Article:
Q&A: What does Israeli production of first 3D printed heart mean?
In light of the global breakthrough by scientists from Tel Aviv University, we present answers to some of the most common questions, such as when these organs will be fit for human transplantation and what it means for the future of medicine
A 3D printed heart presented to the world on Monday by scientists at Tel Aviv University is sparking global interest. Here we aim to answer the some of the more common questions about this breakthrough and its implications.
How can a printed heart beat inside a human being?
All the components of a printed heart are from the patient's body. Fat tissues are taken during a biopsy and turned into the "ink" with which the heart is printed. The "ink" is based on biomaterials genes and sugars coming from the patient themselves. No ingredient is artificial.
Will a printed heart be a match for every patient?
The answer is no because for the body to accept the heart without needing further medication, doctors must implant only tissues from the patient, which will match the heart.
How to print a tissue?
There are three dimensional models created after CT or MRI scanning of the heart. The models then go through a computer and from there to a printer that prints thin slices that form the new heart.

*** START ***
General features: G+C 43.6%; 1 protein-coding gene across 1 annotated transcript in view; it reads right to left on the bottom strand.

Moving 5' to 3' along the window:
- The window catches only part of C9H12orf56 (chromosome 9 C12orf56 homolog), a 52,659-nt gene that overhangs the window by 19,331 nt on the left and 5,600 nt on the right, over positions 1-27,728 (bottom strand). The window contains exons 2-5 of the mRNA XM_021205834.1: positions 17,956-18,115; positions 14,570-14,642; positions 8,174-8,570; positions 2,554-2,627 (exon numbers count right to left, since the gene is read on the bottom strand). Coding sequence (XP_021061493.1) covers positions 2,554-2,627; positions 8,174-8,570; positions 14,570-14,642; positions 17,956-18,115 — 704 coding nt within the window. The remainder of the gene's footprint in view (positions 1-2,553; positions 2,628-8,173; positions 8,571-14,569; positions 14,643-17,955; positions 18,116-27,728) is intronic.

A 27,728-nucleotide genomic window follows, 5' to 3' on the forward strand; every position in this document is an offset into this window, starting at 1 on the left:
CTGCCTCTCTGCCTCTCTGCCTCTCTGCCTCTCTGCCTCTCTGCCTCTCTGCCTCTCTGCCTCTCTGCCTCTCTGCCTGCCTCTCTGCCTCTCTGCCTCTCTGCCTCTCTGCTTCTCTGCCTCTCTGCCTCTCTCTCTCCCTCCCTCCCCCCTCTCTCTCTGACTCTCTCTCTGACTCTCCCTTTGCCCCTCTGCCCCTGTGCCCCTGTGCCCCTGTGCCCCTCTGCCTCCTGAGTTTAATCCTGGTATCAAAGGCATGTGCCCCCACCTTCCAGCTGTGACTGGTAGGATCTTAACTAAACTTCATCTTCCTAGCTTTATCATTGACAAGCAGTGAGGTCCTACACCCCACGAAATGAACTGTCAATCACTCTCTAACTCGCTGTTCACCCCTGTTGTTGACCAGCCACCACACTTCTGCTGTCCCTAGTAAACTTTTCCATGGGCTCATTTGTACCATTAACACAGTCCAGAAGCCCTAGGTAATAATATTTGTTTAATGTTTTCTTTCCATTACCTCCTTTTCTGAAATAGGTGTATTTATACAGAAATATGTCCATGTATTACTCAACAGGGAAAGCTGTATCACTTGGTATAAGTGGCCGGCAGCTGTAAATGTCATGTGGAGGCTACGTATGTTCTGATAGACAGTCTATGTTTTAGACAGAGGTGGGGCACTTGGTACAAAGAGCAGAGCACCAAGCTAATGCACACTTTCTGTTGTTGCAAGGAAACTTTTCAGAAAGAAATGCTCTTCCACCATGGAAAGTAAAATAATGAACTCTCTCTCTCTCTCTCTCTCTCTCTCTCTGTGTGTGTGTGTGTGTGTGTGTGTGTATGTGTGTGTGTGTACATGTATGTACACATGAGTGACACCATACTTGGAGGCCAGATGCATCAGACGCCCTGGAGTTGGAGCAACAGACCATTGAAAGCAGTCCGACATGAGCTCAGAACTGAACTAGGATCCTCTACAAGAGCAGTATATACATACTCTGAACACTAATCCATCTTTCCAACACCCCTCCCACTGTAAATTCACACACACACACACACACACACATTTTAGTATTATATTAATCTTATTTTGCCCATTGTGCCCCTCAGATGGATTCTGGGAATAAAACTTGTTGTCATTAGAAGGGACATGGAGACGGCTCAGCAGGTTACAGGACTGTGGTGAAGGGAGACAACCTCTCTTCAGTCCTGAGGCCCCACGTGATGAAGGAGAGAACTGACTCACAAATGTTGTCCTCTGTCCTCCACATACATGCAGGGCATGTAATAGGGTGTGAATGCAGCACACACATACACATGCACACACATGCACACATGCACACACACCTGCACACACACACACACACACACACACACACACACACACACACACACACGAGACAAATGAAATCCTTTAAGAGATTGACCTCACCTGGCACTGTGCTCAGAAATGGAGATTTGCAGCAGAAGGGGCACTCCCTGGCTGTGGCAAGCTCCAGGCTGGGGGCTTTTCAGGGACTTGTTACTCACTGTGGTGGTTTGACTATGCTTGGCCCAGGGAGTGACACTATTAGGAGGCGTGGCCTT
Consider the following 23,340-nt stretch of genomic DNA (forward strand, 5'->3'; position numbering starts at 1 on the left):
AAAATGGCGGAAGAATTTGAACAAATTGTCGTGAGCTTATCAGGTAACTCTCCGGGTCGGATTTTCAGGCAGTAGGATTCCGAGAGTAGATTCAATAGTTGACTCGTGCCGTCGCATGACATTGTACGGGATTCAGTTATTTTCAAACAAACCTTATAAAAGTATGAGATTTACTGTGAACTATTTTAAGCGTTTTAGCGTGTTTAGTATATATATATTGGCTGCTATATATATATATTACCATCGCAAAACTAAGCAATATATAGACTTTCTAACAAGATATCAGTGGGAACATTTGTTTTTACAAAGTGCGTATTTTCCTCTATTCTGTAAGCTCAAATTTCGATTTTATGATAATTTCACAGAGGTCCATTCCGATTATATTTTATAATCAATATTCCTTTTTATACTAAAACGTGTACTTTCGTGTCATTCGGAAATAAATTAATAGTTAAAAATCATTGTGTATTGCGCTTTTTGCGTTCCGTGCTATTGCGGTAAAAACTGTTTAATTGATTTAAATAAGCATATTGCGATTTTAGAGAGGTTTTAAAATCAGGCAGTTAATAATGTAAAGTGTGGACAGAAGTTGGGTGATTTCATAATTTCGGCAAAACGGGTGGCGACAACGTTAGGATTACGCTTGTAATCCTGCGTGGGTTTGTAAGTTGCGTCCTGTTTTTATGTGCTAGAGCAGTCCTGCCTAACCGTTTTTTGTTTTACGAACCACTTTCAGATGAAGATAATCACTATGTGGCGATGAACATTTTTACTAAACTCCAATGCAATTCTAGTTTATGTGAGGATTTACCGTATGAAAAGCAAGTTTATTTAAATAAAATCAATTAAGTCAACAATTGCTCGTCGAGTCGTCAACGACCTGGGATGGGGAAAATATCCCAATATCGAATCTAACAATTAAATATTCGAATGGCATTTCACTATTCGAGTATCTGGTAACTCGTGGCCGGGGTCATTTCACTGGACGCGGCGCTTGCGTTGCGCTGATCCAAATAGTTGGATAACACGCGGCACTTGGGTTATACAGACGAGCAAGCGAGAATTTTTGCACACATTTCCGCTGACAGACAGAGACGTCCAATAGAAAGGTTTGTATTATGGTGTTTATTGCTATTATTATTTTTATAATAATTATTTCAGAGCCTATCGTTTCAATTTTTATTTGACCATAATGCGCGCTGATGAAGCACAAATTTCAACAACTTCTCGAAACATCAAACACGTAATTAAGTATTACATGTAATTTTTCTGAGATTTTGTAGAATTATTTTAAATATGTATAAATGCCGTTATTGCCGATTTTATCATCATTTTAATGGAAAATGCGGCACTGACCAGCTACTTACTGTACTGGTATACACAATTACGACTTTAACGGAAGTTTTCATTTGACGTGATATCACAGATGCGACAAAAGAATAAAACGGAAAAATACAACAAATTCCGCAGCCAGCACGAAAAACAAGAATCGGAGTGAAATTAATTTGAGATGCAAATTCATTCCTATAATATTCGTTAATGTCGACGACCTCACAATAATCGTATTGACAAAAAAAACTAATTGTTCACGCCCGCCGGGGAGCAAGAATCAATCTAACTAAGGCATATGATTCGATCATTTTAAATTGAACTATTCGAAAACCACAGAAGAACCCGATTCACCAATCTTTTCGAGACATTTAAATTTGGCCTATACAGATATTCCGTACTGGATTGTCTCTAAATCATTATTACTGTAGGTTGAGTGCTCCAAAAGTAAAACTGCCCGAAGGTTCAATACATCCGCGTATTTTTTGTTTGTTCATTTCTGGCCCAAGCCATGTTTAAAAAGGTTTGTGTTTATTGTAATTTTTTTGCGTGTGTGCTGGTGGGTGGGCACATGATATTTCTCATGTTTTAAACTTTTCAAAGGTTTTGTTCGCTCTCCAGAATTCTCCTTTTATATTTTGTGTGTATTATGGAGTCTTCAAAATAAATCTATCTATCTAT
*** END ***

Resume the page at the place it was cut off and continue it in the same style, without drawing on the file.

Printing the 3D heart at Tel Aviv University
How long can this heart last?
Too early to say but the cells are very young, like embryonic stem cells, so the heart may have a longer life than a heart taken from a dead person.
Will heart disease no longer be a cause of death?
Theoretically, it will no longer be a cause of death, but again it is too early to determine. It is possible that scientists will be able to create any organ in the body in this way, and anyone who suffers from heart problems will be able to get a heart transplant. The goal of organ printing – in which a lot of money is invested - is to treat diseases and prolong life expectancy. However, this does not mean that science will ensure eternal life - certainly not for the foreseeable future.
When will transplants using printed organs be performed?
In the next year or two, the first transplants will be carried out, apparently on rabbits and rats, subject to additional laboratory experiments. It is too early to estimate when such a heart will be implanted in humans but with no particular problems in the way, the process will take about 10 years.
What color is the heart?
The heart is transparent, but the researchers use food coloring to make it easy to distinguish between the heart and its blood vessels. In the models presented, the heart was painted red and blood vessels blue. Theoretically it is possible to implant a heart in any color.
How can heart problems be detected?
The researchers are working on further development - a combination of electronics and tissue that aims to obtain information from the heart and allows the doctor to provide treatment when there is abnormal heart activity. The assumption is that the heart will become anatomically correct and so in the event of a problem, cardiologists and surgeons will be able to treat patients without the need for special training.